The gestation of a mid-life crisis

Call it a crisis. Call it indecision. Call it what you want. This pandemic certainly reinforced and inflamed the career holding pattern I was in during 2020. The depression I was feeling from it all came from an old childhood place, a place where all the demons hang out and cavort with each other until your adult self pulls one of their numbers out of a hat, ready to do battle with them and shut them down for good.

My childhood did not really provide the structure and TLC it needed to keep me focused on doing the right thing for my education and inherently any type of career. Going back and forth between my parents’ houses, riddled with low-esteem, insecurity and some pretty extreme ADHD behavioral patterns, I honestly didn’t have much of a shot at being able to focus on anything except masking my unhappiness with an over-the-top “happy fun outgoing guy” facade. I wore that face everywhere I went.

Being the new kid at every school I went to, being the poor kid in the rich neighborhood, I lied constantly. I lied about who I was. I lied about what I had. I lied about what my hobbies were. I even went through a total kleptomaniac phase of stealing clothes from department stores I knew I’d never be able to afford. I even stole clothing from my own friends! What the hell was wrong with me?

All of this was the result of that perfect storm of emotional insecurity, my distorted view of material possession and it’s influence on my own self-worth. I was full of jealousy, sadness, and a burning envy of all my friends on an almost hourly basis. This all lead back to the stress and tension at home attached to finances, living paycheck to paycheck, and our family dynamic constantly being tormented by the looming dark cloud of possibly having to move yet again because my dad ran out of work and we were now broke for the 20th time on any given year.

Setting the stage for a life of codependence

I met my first wife at 15 years old in high school. We got together for all the silly reasons kids do. However, she and her home life, while not rich in money, was more wealthy in a light, easy and fun environment. There was a levity I felt with her and her mom that I honestly became addicted to, one that I’d never had in my own family life. My emotional codependence and drive propelled me to figure out how I could get away from my own home and family as much and as quickly as possible. This was my opportunity to feel some relief from the daily tension at home while also filling a deep painful nurture void I’d had since as long as I could remember.

The year my wife (yep, married at 18 years old) was supposed to start college, the birds and the bees gave us a pregnancy with our first child. She had to drop out of a state college she had worked so hard to get into. I dropped out of junior college where I was sort of aimless and bored and not taking it seriously, and went right to work full time at a warehouse job.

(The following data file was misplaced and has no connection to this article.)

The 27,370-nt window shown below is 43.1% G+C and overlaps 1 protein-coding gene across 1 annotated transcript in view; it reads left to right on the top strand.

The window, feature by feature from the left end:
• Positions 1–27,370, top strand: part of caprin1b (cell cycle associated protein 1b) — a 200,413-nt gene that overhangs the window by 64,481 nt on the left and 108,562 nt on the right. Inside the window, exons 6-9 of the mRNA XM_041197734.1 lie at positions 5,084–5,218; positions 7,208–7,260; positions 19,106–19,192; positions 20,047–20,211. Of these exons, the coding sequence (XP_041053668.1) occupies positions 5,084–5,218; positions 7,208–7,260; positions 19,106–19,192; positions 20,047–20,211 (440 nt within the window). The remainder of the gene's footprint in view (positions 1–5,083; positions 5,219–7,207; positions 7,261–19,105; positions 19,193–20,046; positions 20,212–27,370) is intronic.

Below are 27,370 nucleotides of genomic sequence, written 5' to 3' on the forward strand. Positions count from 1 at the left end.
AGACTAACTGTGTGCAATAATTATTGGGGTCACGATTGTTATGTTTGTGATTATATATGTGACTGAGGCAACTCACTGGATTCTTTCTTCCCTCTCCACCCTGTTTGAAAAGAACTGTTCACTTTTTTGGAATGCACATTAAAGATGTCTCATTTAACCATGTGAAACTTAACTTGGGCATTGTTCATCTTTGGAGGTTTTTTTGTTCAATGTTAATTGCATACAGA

This was a major turning point in our lives, not just because we were pregnant but because we were pregnant at 20 years old and didn’t take any time to be adults, get a higher education, start working on a career path, do fun young adult stuff that you are supposed to do long before you have kids. We just cut out completely that part of our life timeline that you are supposed to spend growing the fuck up a bit first!

Trying to course correct for the kids

By 1997 we had a newborn and a toddler and I was working the warehouse job circuit living the blue collar life with my stay-at-home wife who was tending to the kids. We were both highly intelligent and good people but we stunted our potential by doing all this crap so so young.

I was working in warehouses, driving forklifts, putting up with asshole bosses and miserable coworkers until one day in 1994 I heard a radio ad for a computer/tech school in San Jose, CA. Silicon Valley was on the rise. I remember thinking, “Man, I REALLY do NOT want to be as poor as I was growing up. I want my kids to be able to have things I didn’t if they want them. I really want stability in our house without all the financially driven tension. I want us all to have medical and dental insurance and to be able to eat more than just top ramen and peanut butter and bread.”

Of all the things my dad did not do very well as a father, one thing he did do right by us was instill in us a relentless work ethic. So I applied to the tech school, we went neck deep in almost criminal-level financial aid debt. I remember the night we signed the financial aid paperwork at the school was the night I turned 21 years old so I made sure we stopped by a liquor store, ANY liquor store, so I could exercise my new right to purchase alcohol. I remember getting a tall Samuel Adams and being so tired from work and our baby at home that I finished half of it and fell asleep. This was quite a different 21st birthday than most of our peers from high school got to take part in.

So now I was working from 8 to 5 every day and driving 40mins every night after work to go to tech school until 11PM M-Thu. I did this from ’95 to ’97. That SUCKED…but it opened some doors and I got my first tech support job in 1995 while still in school. This was my first sign of freedom from the mindless jobs I loathed so much (warehouse work, shitty retail jobs and fast food). I was also now a commuter for the first time but I had my first “office job” so I was just grateful for that.

Moving forward, even though I knew deep down I was an artist/musician type, I had to figure out how to find my happy work home in the cubicle of a young tech industry that elevated IQ over EQ, logic over abstract thought and money over happiness and inner peace…..basically everything I wasn’t.

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